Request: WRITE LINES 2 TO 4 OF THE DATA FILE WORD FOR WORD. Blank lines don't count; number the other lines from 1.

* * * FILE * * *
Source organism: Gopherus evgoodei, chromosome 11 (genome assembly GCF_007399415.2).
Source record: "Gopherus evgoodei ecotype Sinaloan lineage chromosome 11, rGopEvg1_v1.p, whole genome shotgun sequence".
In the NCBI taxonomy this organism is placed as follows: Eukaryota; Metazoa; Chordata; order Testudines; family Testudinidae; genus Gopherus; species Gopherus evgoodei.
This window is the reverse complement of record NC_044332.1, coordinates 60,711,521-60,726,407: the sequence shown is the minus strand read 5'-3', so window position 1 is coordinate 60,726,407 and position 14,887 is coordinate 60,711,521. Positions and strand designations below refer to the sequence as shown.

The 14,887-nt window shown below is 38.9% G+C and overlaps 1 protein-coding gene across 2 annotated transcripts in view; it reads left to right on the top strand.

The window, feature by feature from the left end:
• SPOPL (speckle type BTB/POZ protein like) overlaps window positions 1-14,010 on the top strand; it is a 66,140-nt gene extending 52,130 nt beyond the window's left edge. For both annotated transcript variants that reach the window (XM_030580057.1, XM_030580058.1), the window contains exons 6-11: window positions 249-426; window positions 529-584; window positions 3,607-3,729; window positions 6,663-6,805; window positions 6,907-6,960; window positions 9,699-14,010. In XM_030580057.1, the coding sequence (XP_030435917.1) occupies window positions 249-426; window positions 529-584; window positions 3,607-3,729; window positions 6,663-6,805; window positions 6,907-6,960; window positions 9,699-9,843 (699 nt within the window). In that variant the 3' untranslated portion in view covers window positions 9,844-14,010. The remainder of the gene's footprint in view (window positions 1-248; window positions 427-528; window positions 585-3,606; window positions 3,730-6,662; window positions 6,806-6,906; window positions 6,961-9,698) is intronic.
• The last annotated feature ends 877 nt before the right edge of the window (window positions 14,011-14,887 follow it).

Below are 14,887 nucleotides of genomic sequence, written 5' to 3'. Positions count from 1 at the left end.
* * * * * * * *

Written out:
Source record: "Gopherus evgoodei ecotype Sinaloan lineage chromosome 11, rGopEvg1_v1.p, whole genome shotgun sequence".
In the NCBI taxonomy this organism is placed as follows: Eukaryota; Metazoa; Chordata; order Testudines; family Testudinidae; genus Gopherus; species Gopherus evgoodei.
This window is the reverse complement of record NC_044332.1, coordinates 60,711,521-60,726,407: the sequence shown is the minus strand read 5'-3', so window position 1 is coordinate 60,726,407 and position 14,887 is coordinate 60,711,521. Positions and strand designations below refer to the sequence as shown.